Saturday, 5 October 2013

Brake pipes and double flaring

As part of the IVA test, all brake lines / fuel lines including hoses must be securely mounted to the chassis. I will be using the below, these are clips which have a collar which when pushed into a 6mm hole, flares out on the other side of the hole, holding the pipe line secure.

To get a professional finish and better pedal feel. I will be using Kunifer pipe throughout the car's main body for the Brake lines and clutch and using braided hose to attach to the callipers and the clutch cylinder. Kunifer pipe should ideally be used instead of standard copper, Kunifer pipe is slightly different to copper and has better corrosion and fatigue properties to just copper alone.

One of the problems when buying some pipe is that it comes coiled up so unwinding by hand can leave you with no perfectly straight piece of pipe. The easiest solution for this is a bit of 4x2 and to drill a hole that is slightly wider than the pipe. In this case a 5/6mm hole for 3/16 pipe (A good mix of metric and imperial there!). Pass the pipe through it and this will make the pipe straight and give a good look finish.

Brake lines require flaring for unions and the joining to hoses. so my flaring kit and some pipe arrived so I decided to give it a go. This was my first ever flare, so it can only get better from here with some practice.

First of all cut your pipe with a cutting tool, this is the easiest tool to use and will give the best cut, it will also leave only a little de-burring to do.

Once you have cut the piece you want, you need to clamp it in the flaring tool, with a piece sticking out above. The amount sticking out will depend on diameter of the tool and it should be the length of the base of the first flaring piece as shown below.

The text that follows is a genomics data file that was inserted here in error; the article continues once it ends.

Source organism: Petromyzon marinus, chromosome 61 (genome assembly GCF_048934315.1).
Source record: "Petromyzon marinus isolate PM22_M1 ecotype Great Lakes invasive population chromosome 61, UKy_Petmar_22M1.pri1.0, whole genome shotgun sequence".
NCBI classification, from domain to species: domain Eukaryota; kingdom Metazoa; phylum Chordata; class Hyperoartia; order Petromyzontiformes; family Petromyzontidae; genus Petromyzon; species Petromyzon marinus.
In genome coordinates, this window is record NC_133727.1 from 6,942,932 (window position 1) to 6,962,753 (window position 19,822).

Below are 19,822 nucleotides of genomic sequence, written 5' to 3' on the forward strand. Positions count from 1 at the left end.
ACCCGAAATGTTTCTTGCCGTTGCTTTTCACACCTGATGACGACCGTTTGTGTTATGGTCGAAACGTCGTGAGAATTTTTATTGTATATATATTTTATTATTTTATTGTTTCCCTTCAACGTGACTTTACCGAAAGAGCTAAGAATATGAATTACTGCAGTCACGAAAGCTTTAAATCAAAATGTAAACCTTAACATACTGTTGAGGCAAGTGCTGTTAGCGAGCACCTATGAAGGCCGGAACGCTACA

You now need to turn the piece over and place the thin end inside the pipe and put the clamp on ready making sure everything is lined up.

You now need to tighten the tool ensuring the flaring tool is squashing in an even fashion across the tube or the flare will be poor. this should be done so that no copper pipe can be seen between the clamp and the flaring piece, then undo the flaring tool, leaving the piece in the clamp and you'll be left with the below;

Following this you now just redo the flare again with the clamp and tool itself (shown above) but this time be careful not to go to far, this should not be squashed flat but be done firm. This will leave you with a flare like the below;

This was the first ever flare I've done so they will get better with more practice but for a first go to understand the principle it was good enough.

* Make sure you de-burr the pipe before flaring
* Use a little bit of brake fluid on the piece so that the flare tool doesn't grip and creates the flare smoothly and hopefully produced a better flare.

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